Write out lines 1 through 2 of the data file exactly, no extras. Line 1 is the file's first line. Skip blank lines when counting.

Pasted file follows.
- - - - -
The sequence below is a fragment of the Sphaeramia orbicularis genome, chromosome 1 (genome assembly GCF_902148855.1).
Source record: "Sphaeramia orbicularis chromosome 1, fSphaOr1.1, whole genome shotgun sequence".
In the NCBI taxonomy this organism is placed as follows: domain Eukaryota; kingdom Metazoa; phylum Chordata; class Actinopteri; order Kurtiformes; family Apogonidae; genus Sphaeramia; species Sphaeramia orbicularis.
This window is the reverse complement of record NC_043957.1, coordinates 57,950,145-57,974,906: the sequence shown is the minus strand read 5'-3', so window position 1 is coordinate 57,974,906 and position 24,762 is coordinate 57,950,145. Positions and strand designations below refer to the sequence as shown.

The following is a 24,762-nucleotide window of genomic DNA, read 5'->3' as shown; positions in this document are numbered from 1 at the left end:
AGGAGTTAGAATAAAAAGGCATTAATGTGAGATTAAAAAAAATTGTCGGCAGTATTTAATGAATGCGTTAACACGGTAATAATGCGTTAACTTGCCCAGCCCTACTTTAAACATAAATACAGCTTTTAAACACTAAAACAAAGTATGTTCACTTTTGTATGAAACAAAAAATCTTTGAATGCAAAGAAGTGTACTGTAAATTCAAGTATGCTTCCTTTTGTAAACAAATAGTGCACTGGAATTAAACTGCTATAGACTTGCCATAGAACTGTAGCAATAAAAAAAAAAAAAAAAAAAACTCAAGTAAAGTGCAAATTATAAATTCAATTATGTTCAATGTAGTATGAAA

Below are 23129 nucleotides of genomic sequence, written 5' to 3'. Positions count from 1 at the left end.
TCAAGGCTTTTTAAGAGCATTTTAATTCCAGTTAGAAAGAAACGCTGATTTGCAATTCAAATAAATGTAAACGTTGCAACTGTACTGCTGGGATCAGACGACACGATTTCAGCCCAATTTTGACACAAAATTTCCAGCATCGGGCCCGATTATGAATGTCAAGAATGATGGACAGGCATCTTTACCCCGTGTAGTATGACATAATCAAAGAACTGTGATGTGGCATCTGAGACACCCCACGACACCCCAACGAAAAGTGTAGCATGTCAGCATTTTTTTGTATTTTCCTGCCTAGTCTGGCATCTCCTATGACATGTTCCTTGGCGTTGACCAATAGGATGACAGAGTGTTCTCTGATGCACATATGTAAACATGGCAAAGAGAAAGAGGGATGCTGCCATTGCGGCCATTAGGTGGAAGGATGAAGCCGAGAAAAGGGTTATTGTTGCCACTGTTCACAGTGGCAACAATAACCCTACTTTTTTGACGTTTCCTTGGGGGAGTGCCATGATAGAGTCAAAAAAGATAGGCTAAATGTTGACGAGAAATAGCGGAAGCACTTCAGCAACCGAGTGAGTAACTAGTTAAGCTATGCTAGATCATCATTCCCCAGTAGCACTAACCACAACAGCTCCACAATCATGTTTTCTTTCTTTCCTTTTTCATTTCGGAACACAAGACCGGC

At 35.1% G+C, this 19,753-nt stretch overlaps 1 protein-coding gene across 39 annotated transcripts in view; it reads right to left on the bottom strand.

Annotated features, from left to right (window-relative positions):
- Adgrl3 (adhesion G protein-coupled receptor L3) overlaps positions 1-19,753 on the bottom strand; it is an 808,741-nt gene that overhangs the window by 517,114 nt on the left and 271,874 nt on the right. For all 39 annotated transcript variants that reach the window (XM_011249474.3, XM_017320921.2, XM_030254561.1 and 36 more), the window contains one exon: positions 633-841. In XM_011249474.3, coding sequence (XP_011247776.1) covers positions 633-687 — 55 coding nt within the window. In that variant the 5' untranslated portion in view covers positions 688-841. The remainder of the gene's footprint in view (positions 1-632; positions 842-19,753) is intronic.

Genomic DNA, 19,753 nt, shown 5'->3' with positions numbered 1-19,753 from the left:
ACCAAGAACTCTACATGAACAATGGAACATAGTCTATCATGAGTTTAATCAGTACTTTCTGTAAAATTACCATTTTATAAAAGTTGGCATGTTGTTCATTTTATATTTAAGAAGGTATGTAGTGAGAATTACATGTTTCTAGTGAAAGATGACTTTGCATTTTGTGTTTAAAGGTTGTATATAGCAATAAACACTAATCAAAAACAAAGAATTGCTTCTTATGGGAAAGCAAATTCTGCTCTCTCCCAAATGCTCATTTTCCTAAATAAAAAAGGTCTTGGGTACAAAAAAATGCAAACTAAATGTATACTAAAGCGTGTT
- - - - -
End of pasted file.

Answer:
The sequence below is a fragment of the Sphaeramia orbicularis genome, chromosome 1 (genome assembly GCF_902148855.1).
Source record: "Sphaeramia orbicularis chromosome 1, fSphaOr1.1, whole genome shotgun sequence".